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Tuesday, November 5, 2013

A Typical Day

I have reached a halfway point in my time at Widcombe Infant School, but still find it hard to pinpoint a typical day of teacher. The first three times I went, Reception was still split into half days. After that, I’ve been with the full class, but we have had field trips and special assemblies that interrupted the day. Today was our first day without interruptions.
The day starts out with register, which is repeated after lunch. Then, the children have writing and phonics work on the carpet, before going into groups for activities. In the groups, some kids have writing work or phonics work with a teacher or assistant, while others have activities related to the story of the week.
After phonics work, the children have assembly. Tuesday’s assembly is the Celebration Assembly where they celebrate the good things done over the week as well as any birthdays from the week. After assembly, they have a 15-minute outside playtime before they have busy time in the classroom, where they can go to any center. Maths comes after busy time most days, but this is normally what is moved around if something special is going on, like the week Bibles were handed out.
After Maths is lunch and playtime. Reception eats lunch first, and then they go outside. At this time, I eat lunch first and then help in the lunchroom with the year 1 and year 2 students as well as clean up. When eating my lunch, I am in the staff room with about half the other staff in the school. It is nice to be able to ask questions about things I am confused about at that point.
After Lunch, we normally have a social studies or science mini-lesson before going to busy time. Then comes play time outside again. After playtime, we have story time before home time.
Last week we went on a field trip for the science lesson. We brought the children to the park to look for autumn things. It was really cute to see the children all running around excited. One girl kept coming up to show me all the concords she found. By the time we went back to school, she had 27 of them. Another little boy showed me a leaf that had dew droplets on it, and my CT made sure to get a picture of it before he put it in his bag.
The biggest challenge I’ve seen is trying to get all 30 children to listen at one time. If one student sets off another, there is a whole chain reaction that means we are almost always running a little behind despite best laid plans. For me, the challenge can be the small language differences that are enhanced by children still learning the rules of English. For example, it took me a bit to understand one child who was asking where to “bin it,” by which she meant where was the bin (trash can) for her lunch trash. Other times, I confuse them, by saying something like “it’s a nice fall day.”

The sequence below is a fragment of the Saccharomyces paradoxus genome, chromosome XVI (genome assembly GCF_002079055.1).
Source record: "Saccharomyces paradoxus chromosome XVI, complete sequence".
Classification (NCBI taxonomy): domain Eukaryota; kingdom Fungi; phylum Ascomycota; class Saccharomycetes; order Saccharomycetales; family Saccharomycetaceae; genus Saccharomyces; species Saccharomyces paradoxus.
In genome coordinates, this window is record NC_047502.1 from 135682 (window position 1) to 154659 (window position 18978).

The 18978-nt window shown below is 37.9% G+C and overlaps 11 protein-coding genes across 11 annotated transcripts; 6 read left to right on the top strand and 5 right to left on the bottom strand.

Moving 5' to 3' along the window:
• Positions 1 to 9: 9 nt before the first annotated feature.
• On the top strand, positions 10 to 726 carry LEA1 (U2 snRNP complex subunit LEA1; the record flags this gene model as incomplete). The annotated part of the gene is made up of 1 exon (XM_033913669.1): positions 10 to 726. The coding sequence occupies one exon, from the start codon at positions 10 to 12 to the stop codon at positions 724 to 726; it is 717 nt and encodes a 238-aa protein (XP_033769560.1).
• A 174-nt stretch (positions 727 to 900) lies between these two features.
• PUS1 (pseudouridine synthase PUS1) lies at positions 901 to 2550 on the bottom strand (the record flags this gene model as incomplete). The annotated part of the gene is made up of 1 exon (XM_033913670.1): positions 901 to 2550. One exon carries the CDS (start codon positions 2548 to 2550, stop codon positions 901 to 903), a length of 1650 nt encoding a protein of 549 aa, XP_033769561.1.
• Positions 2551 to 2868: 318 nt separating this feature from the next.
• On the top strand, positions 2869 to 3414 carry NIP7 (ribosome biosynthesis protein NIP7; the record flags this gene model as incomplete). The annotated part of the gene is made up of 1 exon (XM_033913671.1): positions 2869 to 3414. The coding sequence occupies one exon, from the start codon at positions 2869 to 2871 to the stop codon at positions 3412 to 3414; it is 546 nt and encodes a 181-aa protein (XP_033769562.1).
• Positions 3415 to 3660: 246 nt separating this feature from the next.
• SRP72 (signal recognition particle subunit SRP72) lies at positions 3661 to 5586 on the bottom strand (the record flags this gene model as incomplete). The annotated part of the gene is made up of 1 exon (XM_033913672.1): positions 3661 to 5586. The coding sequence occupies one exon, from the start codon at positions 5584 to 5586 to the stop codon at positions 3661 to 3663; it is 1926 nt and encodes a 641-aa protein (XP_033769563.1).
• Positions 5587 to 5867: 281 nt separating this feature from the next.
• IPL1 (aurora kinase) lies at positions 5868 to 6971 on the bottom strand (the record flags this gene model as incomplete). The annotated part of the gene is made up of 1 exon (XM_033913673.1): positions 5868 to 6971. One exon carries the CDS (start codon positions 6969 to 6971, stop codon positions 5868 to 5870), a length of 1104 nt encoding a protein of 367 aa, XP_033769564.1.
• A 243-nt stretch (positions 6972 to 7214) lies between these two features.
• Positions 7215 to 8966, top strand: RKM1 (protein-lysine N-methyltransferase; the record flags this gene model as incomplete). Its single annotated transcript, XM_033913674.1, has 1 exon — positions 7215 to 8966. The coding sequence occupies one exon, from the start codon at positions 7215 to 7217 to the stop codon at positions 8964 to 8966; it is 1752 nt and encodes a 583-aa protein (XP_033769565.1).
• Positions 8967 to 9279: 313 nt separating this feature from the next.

Most things in the school are very similar in teaching styles as to what I have seen at home. My teacher does a lot of full group response, small group work, and individual assessments. She has similar expectations, like raising hands, and she expects children to sit nicely and pay attention during lessons. Playtime, which is recess, is also similar to home, however, they get more breaks than children at home, and they are all outside together, which you don’t see as often at home. The first few weeks, I had a little boy who stuck with me throughout all of playtime because he was unsure what to do with all the other children, but as he’s grown used to it, he’ll go off and play more often now.
At some point throughout the day, the Head teacher normally pops in to see how everything is going, or to take a few children to work with individually. She also always checks to make sure I’m alright and have everything I need as well, which is nice.
Overall, the typical day here is much like my experiences at home. The children interact similarly, just with different accents!

1 comment:

  1. In the school I am at we often have a head member of the school come into the classroom and work with the students as well. Do the students ever get to go out and show their finished work to other members of the school, such as the head teacher? The students at the school I am at get to when they do particularly well or try particularly hard on an assignment. They are always very excited when they get the chance to do this and it keeps them motivated to work hard.


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